Presentation on theme: "Shingle Creek and West Mississippi Watershed Management Commissions Third Generation Watershed Management Plan."— Presentation transcript:
Shingle Creek and West Mississippi Watershed Management Commissions Third Generation Watershed Management Plan
Meeting Purpose Provide an overview of the Shingle Creek and West Mississippi Watershed Management Commissions and their work Get your input on water resources priorities for the coming 10 years
Agenda What is a watershed and what is a watershed management commission? What is a watershed management plan and how does it relate to what cities do? What have the Shingle Creek and West Mississippi Watershed Management Commissions accomplished in the past ten years? What are the issues identified for next ten years, and how do the Commissions plan to address them?
Why Manage Water Resources? 1972 Federal Water Pollution Control Act (Clean Water Act) was intended: “… to restore and maintain the chemical, physical, and biological integrity of the Nation’s waters.”
Surface Water Management Act 1982 (Metro Water Planning Law) Metro area divided into watersheds Each governed by a Watershed Management Organization (WMO) WMOs can be Watershed Districts or Joint Powers Commissions Each WMO must prepare a management plan for its water resources and update it every ten years
Shingle Creek and West Mississippi Watersheds West Mississippi Shingle Creek
Shingle Creek and West Mississippi Watershed Management Commissions Created in 1984 Cities chose joint powers form to retain local control Governed by citizens appointed by the cities
Watershed Roles and Responsibilities Planning studies Development standards Monitoring, modeling, education and outreach Commissions: Policy and Coordination Capital projects Maintenance Enact ordinances, standard practices, etc. Member Cities: Implementation
Watershed Management Plans A framework guiding annual work plans and city Local Water Management Plans Assessment of problems and issues and corresponding goals, policies and strategies Specific steps to be undertaken over ten years Funding and partnership strategies
Relationship with City Planning Watershed Plan sets goals and policies City Local Plans implement strategies
Management Planning First Generation Plan, 1990-2002: focus on water quantity, preventing flooding Second Generation Plan, 2003-2012: focus on water quality, education and outreach Third Generation Plan, 2013-2022: focus on implementation and achieving outcomes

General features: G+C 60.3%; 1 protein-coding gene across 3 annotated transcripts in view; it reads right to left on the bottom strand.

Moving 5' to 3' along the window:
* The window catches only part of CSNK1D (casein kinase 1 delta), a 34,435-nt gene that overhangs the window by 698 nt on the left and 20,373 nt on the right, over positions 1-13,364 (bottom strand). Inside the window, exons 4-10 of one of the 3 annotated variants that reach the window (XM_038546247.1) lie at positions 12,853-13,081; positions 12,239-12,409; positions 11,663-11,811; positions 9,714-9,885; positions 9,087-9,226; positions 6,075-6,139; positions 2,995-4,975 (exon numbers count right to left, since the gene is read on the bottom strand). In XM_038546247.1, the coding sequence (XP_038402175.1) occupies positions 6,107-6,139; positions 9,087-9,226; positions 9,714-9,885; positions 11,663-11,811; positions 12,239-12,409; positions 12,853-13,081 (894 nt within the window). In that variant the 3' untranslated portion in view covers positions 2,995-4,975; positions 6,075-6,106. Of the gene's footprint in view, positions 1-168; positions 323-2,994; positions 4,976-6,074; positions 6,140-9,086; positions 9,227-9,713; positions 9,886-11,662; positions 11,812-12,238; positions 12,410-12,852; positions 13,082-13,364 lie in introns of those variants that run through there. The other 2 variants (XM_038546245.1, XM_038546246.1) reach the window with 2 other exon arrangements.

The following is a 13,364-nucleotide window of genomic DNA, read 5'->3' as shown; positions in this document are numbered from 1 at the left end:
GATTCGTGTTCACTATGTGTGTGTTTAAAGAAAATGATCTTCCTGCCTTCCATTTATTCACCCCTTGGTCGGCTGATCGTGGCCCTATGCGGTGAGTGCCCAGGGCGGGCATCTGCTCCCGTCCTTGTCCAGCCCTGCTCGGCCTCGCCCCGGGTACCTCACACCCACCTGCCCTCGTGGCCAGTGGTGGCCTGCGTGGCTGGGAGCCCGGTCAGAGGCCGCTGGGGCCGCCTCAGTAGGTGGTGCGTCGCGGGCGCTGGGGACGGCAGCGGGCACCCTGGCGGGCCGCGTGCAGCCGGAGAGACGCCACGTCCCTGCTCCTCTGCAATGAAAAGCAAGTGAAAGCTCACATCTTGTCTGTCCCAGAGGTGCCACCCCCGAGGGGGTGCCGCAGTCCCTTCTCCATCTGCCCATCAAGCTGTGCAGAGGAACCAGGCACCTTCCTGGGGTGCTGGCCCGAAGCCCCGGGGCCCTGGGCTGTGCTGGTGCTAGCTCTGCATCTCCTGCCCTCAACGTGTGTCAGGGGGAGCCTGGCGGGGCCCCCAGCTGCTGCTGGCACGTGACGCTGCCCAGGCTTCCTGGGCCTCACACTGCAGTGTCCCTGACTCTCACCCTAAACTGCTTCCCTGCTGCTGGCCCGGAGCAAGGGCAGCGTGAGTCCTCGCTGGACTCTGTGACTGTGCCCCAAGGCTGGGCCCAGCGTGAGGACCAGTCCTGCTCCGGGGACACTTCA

Overview of Past 10 Years: Successes 13 lake nutrient TMDLs Shingle Creek chloride TMDL Shingle and Bass Creeks Biotic and Dissolved Oxygen TMDL TMDLs evaluating water quality Amount of pollutant load reduction necessary List of potential actions that cities can take Implementation Plans for each TMDL
Overview of Past 10 Years: Successes Expansion of education and outreach program Education Obtained $2.2 million in grants for projects and studies Grants Calibrated hydrologic, hydraulic, and water quality models Modeling
Maintaining & Improving Water Resources 13 lakes do not meet water quality goals Shingle Creek and Bass Creek have low dissolved oxygen and poor biotic integrity Shingle Creek and Bass Creek are impaired by high levels of chloride from road salt Need to increase groundwater recharge TMDLs
Financial Stability City budget limitations More competition for grants Unfunded regulatory obligations How to fund financial incentives for private property Funding
Regulations, Rules, and Standards Upcoming state and regional TMDLs New water quality standards Managing redevelopment Impact of climate change Unknowns
Evaluation and Communication What is adequate progress toward improving water quality How do we influence behaviors that impact water quality How do we measure our success How should we provide information to and get input from the public Other Issues
Groundwater and Wetlands Goals Increase infiltration to restore groundwater Protect existing wetlands Improve functions and values of wetlands where possible Cherokee Drive wetland, Brooklyn Park
Operations and Programming Goals Operate within sustainable funding level Continue to share in the cost of implementation projects Continue to seek out grants and other funding sources
Continue the Monitoring Program Lake water quality Stream flow and quality Aquatic vegetation Fish and bug monitoring Volunteer monitoring
Continue Education and Outreach Programming Sponsor volunteer events Participate in education fairs Provide classroom education
Operations and Programming Goals Maintain updated hydrologic, hydraulic, and water quality models Maintain and update development rules and standards Serve as a technical resource for cities Continue research projects Coordinate water management between cities
Implementation Decrease stormwater runoff and improve water quality by adding more stormwater ponds, rain gardens, swales, native vegetation, and other practices. Restore the banks and channel of Shingle Creek and other small streams to make them more stable and natural. Continue to monitor our water resources to see if they are getting better and make sure they are not getting worse.
Implementation Continue providing education and outreach to school groups, associations, city councils and commissions, residents, and developers. Continue to research ways to improve water quality and aquatic life. Where possible, improve wetlands and increase infiltration to replenish groundwater.
Some Questions What do you think are the most important issues regarding our lakes and streams? Are there some additional things we could consider doing to help our water resources? What’s the best way to get information about water resources issues to residents and to commercial properties? How would you persuade someone to consider doing something new, such as a rain garden?